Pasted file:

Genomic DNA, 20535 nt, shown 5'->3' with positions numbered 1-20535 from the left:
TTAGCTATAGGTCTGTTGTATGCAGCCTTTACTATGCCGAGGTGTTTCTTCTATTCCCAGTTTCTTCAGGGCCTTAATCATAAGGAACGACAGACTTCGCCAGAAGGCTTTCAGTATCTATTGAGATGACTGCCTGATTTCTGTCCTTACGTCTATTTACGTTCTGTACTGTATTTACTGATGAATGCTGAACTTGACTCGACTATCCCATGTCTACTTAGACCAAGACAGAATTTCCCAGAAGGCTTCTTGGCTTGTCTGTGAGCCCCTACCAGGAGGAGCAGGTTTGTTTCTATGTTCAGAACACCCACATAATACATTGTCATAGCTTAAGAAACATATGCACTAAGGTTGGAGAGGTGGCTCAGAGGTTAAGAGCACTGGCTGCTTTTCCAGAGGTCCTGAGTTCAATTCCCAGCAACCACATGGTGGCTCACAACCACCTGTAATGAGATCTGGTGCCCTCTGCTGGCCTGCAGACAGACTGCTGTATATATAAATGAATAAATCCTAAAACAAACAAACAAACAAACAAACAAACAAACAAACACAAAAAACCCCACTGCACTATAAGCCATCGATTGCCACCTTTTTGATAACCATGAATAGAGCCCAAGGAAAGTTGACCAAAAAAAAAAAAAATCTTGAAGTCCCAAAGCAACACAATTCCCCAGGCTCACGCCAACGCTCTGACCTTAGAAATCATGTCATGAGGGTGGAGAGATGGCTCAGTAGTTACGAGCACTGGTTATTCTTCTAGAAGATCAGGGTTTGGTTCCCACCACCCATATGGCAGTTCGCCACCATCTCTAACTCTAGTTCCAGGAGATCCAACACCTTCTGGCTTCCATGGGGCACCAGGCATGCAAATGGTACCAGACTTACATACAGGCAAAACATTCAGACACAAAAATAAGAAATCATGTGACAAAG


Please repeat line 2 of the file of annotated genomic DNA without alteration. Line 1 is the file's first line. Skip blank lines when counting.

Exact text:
TTAGCTATAGGTCTGTTGTATGCAGCCTTTACTATGCCGAGGTGTTTCTTCTATTCCCAGTTTCTTCAGGGCCTTAATCATAAGGAACGACAGACTTCGCCAGAAGGCTTTCAGTATCTATTGAGATGACTGCCTGATTTCTGTCCTTACGTCTATTTACGTTCTGTACTGTATTTACTGATGAATGCTGAACTTGACTCGACTATCCCATGTCTACTTAGACCAAGACAGAATTTCCCAGAAGGCTTCTTGGCTTGTCTGTGAGCCCCTACCAGGAGGAGCAGGTTTGTTTCTATGTTCAGAACACCCACATAATACATTGTCATAGCTTAAGAAACATATGCACTAAGGTTGGAGAGGTGGCTCAGAGGTTAAGAGCACTGGCTGCTTTTCCAGAGGTCCTGAGTTCAATTCCCAGCAACCACATGGTGGCTCACAACCACCTGTAATGAGATCTGGTGCCCTCTGCTGGCCTGCAGACAGACTGCTGTATATATAAATGAATAAATCCTAAAACAAACAAACAAACAAACAAACAAACAAACAAACACAAAAAACCCCACTGCACTATAAGCCATCGATTGCCACCTTTTTGATAACCATGAATAGAGCCCAAGGAAAGTTGACCAAAAAAAAAAAAAATCTTGAAGTCCCAAAGCAACACAATTCCCCAGGCTCACGCCAACGCTCTGACCTTAGAAATCATGTCATGAGGGTGGAGAGATGGCTCAGTAGTTACGAGCACTGGTTATTCTTCTAGAAGATCAGGGTTTGGTTCCCACCACCCATATGGCAGTTCGCCACCATCTCTAACTCTAGTTCCAGGAGATCCAACACCTTCTGGCTTCCATGGGGCACCAGGCATGCAAATGGTACCAGACTTACATACAGGCAAAACATTCAGACACAAAAATAAGAAATCATGTGACAAAG